When it comes to manufacturing, workplace safety has always been of paramount importance, and this has only been amplified during the coronavirus pandemic. Many plants and factories have already experienced outbreaks, showing the difficulties of containing and controlling the spread. Additionally, those working in manufacturing facilities can face extra risks, as social distancing and ventilation can often be challenging in places like warehouses and factories.
These risks, though prevalent, can be mitigated by implementing measures to keep employees safe and healthy as they return to work. Manufacturers must go the extra mile to ensure their employees are up-to-date and informed on new protocols and guidelines. Here are some best practices manufacturers can put in place to better protect and communicate with employees during the coronavirus pandemic.
Have emergency plans in place
Even before the coronavirus pandemic hit, manufacturing was an industry filled with risks — according to the Bureau of Labor Statistics, there were 342 fatal injuries and 395,300 non-fatal injuries in the manufacturing industry in 2018. Therefore, manufacturers already know that emergency response plans are critical to keep a facility running safely, but especially so during a pandemic.
To develop emergency plans, facilities must undergo a risk analysis assessment to identify strengths and weaknesses of their space, and evaluate what safety measures must be taken to keep everyone inside safe. From there, employers should make appropriate emergency response plans to encompass crisis events such as evacuations, lock downs and shelter-in-place orders.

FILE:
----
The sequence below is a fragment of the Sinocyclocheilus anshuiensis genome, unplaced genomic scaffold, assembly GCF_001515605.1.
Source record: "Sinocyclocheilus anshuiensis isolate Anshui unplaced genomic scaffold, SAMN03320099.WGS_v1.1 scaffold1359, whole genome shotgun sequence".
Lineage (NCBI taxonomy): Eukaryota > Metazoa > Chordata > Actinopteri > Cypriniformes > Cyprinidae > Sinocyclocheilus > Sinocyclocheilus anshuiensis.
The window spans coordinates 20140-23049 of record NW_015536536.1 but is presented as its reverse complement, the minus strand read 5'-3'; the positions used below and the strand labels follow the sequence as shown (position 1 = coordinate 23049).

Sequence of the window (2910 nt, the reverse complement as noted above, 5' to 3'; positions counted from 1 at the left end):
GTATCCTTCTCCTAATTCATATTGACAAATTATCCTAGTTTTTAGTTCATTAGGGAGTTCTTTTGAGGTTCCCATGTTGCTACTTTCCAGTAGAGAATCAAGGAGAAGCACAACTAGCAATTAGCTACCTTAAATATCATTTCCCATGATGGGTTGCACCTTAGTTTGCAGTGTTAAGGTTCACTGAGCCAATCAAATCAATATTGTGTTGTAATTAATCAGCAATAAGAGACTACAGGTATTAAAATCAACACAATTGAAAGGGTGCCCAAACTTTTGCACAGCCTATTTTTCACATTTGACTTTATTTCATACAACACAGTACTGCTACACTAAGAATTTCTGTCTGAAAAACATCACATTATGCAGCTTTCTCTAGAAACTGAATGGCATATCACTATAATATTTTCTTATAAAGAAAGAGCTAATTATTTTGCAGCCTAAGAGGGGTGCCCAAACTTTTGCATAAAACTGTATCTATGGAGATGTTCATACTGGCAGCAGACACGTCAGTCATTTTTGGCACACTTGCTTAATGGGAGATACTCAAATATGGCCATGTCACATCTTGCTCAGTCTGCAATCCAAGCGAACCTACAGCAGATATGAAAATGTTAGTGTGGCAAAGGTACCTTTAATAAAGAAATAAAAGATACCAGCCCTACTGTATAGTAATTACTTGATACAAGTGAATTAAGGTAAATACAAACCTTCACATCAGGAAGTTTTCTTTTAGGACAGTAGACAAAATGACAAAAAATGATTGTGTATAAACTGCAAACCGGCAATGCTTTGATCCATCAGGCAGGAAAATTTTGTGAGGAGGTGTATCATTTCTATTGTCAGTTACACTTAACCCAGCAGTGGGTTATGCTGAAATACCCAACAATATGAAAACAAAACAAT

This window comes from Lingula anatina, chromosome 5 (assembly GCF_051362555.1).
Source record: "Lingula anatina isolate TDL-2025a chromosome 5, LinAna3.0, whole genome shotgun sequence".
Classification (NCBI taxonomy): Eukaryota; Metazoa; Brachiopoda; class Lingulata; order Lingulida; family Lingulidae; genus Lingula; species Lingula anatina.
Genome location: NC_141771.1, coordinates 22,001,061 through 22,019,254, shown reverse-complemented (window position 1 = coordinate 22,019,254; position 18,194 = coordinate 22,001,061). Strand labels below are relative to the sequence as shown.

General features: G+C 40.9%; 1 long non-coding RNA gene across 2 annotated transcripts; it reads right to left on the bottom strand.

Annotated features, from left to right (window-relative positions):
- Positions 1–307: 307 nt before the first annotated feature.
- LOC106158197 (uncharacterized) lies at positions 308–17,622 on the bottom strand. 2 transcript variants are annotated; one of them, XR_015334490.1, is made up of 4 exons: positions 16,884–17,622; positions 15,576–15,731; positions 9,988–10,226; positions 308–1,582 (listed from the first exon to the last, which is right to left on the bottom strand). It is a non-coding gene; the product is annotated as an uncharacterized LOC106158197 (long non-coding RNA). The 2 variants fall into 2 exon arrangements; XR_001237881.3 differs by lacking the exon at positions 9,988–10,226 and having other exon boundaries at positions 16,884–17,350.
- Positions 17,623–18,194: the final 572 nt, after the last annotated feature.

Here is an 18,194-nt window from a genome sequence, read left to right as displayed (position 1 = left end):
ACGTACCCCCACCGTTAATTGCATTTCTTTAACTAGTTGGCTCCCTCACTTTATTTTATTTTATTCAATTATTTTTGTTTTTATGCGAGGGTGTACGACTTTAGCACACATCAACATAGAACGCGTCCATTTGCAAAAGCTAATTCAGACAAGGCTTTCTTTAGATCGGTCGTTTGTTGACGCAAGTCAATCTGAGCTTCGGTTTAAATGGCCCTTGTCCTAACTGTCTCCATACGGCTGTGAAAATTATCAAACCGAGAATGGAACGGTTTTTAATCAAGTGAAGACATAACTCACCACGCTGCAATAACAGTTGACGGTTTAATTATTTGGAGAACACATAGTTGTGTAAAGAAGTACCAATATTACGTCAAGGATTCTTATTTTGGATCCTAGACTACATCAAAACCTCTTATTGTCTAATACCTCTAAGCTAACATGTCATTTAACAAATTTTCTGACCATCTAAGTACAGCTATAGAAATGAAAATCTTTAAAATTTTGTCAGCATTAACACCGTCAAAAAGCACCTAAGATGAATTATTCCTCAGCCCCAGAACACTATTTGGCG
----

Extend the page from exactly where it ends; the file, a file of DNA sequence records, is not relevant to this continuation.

To undergo a risk assessment and develop an emergency plan specifically to address the coronavirus, facility managers should consult their state and local coronavirus guidelines to understand appropriate protocols. Some items that should be top of mind when developing a COVID-19 plan should include how and when to social distance, mask usage, testing protocols and how to appropriately notify employees should there be an infection in the facility. That last piece is especially important given facilities often have multiple shifts, and not all employees are on site at the same time to hear about an update in person.
All emergency plans — whether coronavirus related or not — should be easily accessible to employees, whether that be through an online safety portal or app, or posted throughout the facility. Employees should be familiar with the plans, but also have the option to review them quickly so they know how to react in any given emergency.
Utilize Communications tools
An essential part of emergency response plans is having a solid communications strategy in place. Whether it’s the threat of potentially dangerous, inclement weather or a notice about a coronavirus case in the facility, employees and visitors must be quickly alerted in the event of an emergency.